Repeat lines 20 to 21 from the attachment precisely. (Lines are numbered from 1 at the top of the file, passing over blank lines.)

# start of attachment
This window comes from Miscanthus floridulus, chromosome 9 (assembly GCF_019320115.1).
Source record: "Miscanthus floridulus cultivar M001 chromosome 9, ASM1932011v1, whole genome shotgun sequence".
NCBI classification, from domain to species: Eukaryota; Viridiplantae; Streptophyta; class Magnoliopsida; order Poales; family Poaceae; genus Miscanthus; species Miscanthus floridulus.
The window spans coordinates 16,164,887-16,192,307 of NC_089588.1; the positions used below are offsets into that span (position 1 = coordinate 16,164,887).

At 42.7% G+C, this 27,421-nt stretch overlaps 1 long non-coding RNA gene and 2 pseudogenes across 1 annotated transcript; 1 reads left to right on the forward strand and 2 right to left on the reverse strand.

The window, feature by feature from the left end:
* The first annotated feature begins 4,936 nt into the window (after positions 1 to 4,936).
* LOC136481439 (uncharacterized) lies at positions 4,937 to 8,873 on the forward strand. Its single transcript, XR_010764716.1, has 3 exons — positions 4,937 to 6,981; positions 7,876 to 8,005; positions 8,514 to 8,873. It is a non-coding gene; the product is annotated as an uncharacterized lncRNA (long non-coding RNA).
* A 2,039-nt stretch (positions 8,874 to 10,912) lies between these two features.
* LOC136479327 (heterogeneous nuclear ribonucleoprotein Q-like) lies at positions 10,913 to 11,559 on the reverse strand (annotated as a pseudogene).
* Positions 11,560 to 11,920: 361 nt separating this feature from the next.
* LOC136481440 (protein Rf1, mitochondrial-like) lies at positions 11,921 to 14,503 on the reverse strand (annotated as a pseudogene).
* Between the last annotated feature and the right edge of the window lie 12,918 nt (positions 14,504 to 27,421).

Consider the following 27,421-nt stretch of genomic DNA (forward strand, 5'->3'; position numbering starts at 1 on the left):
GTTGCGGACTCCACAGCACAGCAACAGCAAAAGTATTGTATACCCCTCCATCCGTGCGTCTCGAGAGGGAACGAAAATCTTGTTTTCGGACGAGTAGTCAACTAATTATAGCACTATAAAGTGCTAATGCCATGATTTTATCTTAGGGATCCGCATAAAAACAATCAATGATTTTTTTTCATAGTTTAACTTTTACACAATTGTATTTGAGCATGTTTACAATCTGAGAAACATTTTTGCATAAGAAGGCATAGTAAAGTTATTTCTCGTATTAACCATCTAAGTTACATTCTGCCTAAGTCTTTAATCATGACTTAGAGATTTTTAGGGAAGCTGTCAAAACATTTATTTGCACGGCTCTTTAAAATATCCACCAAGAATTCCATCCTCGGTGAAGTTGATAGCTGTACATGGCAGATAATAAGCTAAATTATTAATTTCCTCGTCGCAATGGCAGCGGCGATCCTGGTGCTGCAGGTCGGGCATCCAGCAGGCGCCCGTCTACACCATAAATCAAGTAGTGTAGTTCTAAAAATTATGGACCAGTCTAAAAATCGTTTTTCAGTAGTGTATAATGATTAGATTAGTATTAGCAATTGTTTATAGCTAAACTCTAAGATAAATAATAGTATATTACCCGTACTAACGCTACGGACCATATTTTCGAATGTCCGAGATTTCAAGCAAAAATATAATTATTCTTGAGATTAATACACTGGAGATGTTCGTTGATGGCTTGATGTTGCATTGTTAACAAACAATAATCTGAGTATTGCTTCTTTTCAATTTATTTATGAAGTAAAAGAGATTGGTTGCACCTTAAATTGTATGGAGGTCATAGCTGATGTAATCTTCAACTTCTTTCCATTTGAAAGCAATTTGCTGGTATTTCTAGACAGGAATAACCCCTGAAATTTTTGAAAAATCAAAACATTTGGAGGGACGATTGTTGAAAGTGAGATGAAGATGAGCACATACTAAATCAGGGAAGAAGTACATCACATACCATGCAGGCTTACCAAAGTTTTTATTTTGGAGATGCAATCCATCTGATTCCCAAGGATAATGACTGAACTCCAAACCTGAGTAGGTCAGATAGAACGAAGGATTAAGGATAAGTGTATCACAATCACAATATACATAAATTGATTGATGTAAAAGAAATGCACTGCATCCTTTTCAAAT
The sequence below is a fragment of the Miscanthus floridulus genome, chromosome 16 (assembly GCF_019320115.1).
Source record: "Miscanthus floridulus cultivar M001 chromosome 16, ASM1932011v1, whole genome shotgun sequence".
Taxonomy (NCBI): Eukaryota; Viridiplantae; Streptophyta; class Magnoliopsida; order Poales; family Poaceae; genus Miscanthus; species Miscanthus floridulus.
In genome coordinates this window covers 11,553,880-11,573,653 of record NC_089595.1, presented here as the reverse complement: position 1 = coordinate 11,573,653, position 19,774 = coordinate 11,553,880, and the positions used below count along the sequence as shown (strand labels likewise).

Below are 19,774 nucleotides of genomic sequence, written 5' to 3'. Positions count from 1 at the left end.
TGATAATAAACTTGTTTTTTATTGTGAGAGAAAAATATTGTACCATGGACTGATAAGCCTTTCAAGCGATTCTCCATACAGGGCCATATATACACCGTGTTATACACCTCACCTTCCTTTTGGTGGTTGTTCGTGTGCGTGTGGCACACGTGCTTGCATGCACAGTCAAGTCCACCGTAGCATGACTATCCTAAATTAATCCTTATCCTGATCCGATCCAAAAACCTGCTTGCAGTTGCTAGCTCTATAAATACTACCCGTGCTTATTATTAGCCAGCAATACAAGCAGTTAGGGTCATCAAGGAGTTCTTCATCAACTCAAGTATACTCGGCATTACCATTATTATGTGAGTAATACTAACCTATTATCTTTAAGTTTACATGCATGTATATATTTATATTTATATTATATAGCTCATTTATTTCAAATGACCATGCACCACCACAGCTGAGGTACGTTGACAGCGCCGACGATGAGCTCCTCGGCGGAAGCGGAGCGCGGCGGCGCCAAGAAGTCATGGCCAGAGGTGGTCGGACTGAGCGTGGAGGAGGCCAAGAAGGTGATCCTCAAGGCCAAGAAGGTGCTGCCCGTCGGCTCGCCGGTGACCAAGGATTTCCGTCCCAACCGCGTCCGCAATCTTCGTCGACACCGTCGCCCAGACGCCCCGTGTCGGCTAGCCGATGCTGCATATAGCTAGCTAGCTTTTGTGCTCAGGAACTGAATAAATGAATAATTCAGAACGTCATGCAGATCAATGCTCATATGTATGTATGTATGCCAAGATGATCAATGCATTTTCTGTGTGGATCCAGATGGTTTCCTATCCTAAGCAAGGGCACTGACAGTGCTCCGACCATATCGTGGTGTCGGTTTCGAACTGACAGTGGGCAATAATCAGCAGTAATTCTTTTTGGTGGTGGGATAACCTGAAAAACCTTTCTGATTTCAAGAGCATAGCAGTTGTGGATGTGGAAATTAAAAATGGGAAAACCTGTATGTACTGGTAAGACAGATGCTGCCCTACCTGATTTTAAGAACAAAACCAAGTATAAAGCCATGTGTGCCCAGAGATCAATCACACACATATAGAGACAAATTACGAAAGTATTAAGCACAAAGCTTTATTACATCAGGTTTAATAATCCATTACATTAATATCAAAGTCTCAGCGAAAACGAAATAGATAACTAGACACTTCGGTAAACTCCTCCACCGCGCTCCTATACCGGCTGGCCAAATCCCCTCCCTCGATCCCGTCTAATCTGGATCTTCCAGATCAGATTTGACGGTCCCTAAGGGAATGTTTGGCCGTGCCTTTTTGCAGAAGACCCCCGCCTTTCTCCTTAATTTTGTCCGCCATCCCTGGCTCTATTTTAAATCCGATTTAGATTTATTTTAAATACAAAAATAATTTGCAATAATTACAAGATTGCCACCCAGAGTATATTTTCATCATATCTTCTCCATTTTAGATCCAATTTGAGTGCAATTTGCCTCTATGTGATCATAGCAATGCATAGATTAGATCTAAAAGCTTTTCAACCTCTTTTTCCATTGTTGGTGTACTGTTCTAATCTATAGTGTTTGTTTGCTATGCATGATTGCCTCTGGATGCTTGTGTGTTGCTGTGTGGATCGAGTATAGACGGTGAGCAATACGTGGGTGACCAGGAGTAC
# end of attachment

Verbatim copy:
Below are 19,774 nucleotides of genomic sequence, written 5' to 3'. Positions count from 1 at the left end.
TGATAATAAACTTGTTTTTTATTGTGAGAGAAAAATATTGTACCATGGACTGATAAGCCTTTCAAGCGATTCTCCATACAGGGCCATATATACACCGTGTTATACACCTCACCTTCCTTTTGGTGGTTGTTCGTGTGCGTGTGGCACACGTGCTTGCATGCACAGTCAAGTCCACCGTAGCATGACTATCCTAAATTAATCCTTATCCTGATCCGATCCAAAAACCTGCTTGCAGTTGCTAGCTCTATAAATACTACCCGTGCTTATTATTAGCCAGCAATACAAGCAGTTAGGGTCATCAAGGAGTTCTTCATCAACTCAAGTATACTCGGCATTACCATTATTATGTGAGTAATACTAACCTATTATCTTTAAGTTTACATGCATGTATATATTTATATTTATATTATATAGCTCATTTATTTCAAATGACCATGCACCACCACAGCTGAGGTACGTTGACAGCGCCGACGATGAGCTCCTCGGCGGAAGCGGAGCGCGGCGGCGCCAAGAAGTCATGGCCAGAGGTGGTCGGACTGAGCGTGGAGGAGGCCAAGAAGGTGATCCTCAAGGCCAAGAAGGTGCTGCCCGTCGGCTCGCCGGTGACCAAGGATTTCCGTCCCAACCGCGTCCGCAATCTTCGTCGACACCGTCGCCCAGACGCCCCGTGTCGGCTAGCCGATGCTGCATATAGCTAGCTAGCTTTTGTGCTCAGGAACTGAATAAATGAATAATTCAGAACGTCATGCAGATCAATGCTCATATGTATGTATGTATGCCAAGATGATCAATGCATTTTCTGTGTGGATCCAGATGGTTTCCTATCCTAAGCAAGGGCACTGACAGTGCTCCGACCATATCGTGGTGTCGGTTTCGAACTGACAGTGGGCAATAATCAGCAGTAATTCTTTTTGGTGGTGGGATAACCTGAAAAACCTTTCTGATTTCAAGAGCATAGCAGTTGTGGATGTGGAAATTAAAAATGGGAAAACCTGTATGTACTGGTAAGACAGATGCTGCCCTACCTGATTTTAAGAACAAAACCAAGTATAAAGCCATGTGTGCCCAGAGATCAATCACACACATATAGAGACAAATTACGAAAGTATTAAGCACAAAGCTTTATTACATCAGGTTTAATAATCCATTACATTAATATCAAAGTCTCAGCGAAAACGAAATAGATAACTAGACACTTCGGTAAACTCCTCCACCGCGCTCCTATACCGGCTGGCCAAATCCCCTCCCTCGATCCCGTCTAATCTGGATCTTCCAGATCAGATTTGACGGTCCCTAAGGGAATGTTTGGCCGTGCCTTTTTGCAGAAGACCCCCGCCTTTCTCCTTAATTTTGTCCGCCATCCCTGGCTCTATTTTAAATCCGATTTAGATTTATTTTAAATACAAAAATAATTTGCAATAATTACAAGATTGCCACCCAGAGTATATTTTCATCATATCTTCTCCATTTTAGATCCAATTTGAGTGCAATTTGCCTCTATGTGATCATAGCAATGCATAGATTAGATCTAAAAGCTTTTCAACCTCTTTTTCCATTGTTGGTGTACTGTTCTAATCTATAGTGTTTGTTTGCTATGCATGATTGCCTCTGGATGCTTGTGTGTTGCTGTGTGGATCGAGTATAGACGGTGAGCAATACGTGGGTGACCAGGAGTAC